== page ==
In his way, Komlos was born to do such research. He stands five inches shy of six feet, and he blames much of the gap on history. His parents were Hungarian Jews who lived in Budapest during the Second World War. In 1944, when his mother was pregnant with him, the Nazis took control of the city and the Russians were poised for a counterattack. “The bombardment started almost simultaneously with my birth,” Komlos told me. (His English is perfect, aside from a few oddly flattened vowels, but he speaks with an exaggerated drawl, as if he had learned the language by watching old Westerns.) His parents managed to get to a bombed-out hospital, using fake identity papers, and to take the baby back safely to the family hideout. But there was little food, and Komlos cried incessantly. One relative told his mother to throw the baby outside, since he wasn’t going to make it anyway.
The Hungarian Communists took over the city in 1948, but Komlos’s diet improved only slightly. During the war, his father, Herbert, had spent months in a Hungarian forced-labor battalion outside Stalingrad, returning on foot when the Russians broke the German siege, in the winter of 1943. After the war, Herbert Komlos was imprisoned again, this time by the Communists. “They trumped up some charges because they said he was middle-class,” Komlos said. “He was working odd jobs at the time and had only a fourth-grade education.” When the Hungarian revolution came, in 1956, Herbert supported it. A month later, when it failed, he packed up his family and fled for America.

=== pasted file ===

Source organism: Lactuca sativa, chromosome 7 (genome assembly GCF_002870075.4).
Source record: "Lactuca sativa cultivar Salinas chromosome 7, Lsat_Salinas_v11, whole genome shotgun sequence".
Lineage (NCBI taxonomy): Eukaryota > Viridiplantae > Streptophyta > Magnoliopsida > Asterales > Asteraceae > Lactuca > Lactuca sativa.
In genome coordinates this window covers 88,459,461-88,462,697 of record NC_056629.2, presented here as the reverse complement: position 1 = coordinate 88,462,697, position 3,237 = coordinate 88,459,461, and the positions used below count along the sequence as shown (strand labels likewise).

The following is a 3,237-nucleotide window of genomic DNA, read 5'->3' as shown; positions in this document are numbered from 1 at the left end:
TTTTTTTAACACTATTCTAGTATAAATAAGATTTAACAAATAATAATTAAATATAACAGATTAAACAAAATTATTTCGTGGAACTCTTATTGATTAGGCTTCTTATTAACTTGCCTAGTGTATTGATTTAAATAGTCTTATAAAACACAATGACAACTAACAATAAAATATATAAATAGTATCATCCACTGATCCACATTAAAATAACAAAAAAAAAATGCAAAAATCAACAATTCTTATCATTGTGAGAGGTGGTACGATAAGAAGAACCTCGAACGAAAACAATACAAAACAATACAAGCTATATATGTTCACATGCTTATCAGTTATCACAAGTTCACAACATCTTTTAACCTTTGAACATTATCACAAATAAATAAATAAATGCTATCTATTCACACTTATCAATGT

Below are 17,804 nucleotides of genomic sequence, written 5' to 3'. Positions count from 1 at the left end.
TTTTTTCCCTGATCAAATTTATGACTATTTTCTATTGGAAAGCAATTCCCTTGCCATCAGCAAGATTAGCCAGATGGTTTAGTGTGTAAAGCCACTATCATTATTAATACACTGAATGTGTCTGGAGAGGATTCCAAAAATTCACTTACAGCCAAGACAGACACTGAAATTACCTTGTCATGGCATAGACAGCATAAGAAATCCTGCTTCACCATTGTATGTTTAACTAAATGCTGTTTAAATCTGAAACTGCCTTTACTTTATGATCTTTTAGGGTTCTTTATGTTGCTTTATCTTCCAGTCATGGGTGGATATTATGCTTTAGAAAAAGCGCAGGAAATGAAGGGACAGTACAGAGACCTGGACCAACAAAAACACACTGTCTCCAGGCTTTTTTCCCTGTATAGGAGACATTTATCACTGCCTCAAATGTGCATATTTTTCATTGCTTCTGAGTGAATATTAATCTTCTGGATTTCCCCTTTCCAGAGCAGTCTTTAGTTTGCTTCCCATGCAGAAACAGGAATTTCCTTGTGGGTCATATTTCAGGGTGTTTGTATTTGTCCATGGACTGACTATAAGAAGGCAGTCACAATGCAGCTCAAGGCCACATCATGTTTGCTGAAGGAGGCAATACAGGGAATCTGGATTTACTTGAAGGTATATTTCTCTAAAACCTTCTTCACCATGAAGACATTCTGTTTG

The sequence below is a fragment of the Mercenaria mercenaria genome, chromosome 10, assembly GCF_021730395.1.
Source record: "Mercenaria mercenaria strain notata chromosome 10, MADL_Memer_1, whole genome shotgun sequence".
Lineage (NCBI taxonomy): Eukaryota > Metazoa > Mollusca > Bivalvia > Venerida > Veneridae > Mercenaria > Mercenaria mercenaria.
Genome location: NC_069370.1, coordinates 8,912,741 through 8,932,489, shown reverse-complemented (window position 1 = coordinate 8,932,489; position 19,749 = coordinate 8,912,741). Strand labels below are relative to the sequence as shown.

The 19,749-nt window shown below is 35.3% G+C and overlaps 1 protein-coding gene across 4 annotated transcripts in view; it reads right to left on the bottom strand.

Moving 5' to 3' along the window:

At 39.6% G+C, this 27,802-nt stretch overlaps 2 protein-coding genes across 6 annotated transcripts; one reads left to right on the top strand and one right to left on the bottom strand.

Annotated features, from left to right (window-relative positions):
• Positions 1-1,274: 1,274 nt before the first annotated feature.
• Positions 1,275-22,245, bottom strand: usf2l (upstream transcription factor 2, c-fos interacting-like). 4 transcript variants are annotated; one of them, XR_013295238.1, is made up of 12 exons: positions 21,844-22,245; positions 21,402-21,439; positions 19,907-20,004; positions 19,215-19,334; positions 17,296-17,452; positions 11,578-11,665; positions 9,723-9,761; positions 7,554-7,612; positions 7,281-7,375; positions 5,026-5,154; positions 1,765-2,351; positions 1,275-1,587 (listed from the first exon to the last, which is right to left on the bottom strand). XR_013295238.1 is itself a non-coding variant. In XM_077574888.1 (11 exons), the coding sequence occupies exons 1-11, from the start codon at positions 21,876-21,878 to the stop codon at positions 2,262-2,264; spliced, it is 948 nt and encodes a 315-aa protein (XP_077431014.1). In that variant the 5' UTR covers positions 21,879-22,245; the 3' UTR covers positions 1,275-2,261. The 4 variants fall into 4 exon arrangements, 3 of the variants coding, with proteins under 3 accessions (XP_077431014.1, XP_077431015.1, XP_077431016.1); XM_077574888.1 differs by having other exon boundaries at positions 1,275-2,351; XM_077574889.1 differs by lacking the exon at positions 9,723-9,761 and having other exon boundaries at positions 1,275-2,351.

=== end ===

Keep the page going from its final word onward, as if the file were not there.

Biologists say that we achieve our stature in three spurts: the first in infancy, the second between the ages of six and eight, the last in adolescence. Any decent diet can send us sprouting at these ages, but take away any one of forty-five or fifty essential nutrients and the body stops growing. (“Iodine deficiency alone can knock off ten centimetres and fifteen I.Q. points,” one nutritionist told me.) Komlos was twelve years old when he left Hungary, and he had been malnourished most of his life. His first growth spurt had been cut short; his second was hardly more successful. But if heights have obsessed him over the last twenty years it’s because of what happened next, in his adolescence.
When Komlos and his parents arrived in Chicago, in the winter of 1956, America was a land of almost mythical abundance. For more than two centuries, its people had been so healthy and so prosperous that they towered above the rest of the world — about four inches above the Dutch, for example, for most of the nineteenth century. To Komlos, raised on the black bread and thin broth of Communist Hungary, Chicago’s all-you-can-eat restaurants were astonishing. “I was just amazed that these things existed,” he says. But he found the restaurants not nearly as impressive as the giants who fed there.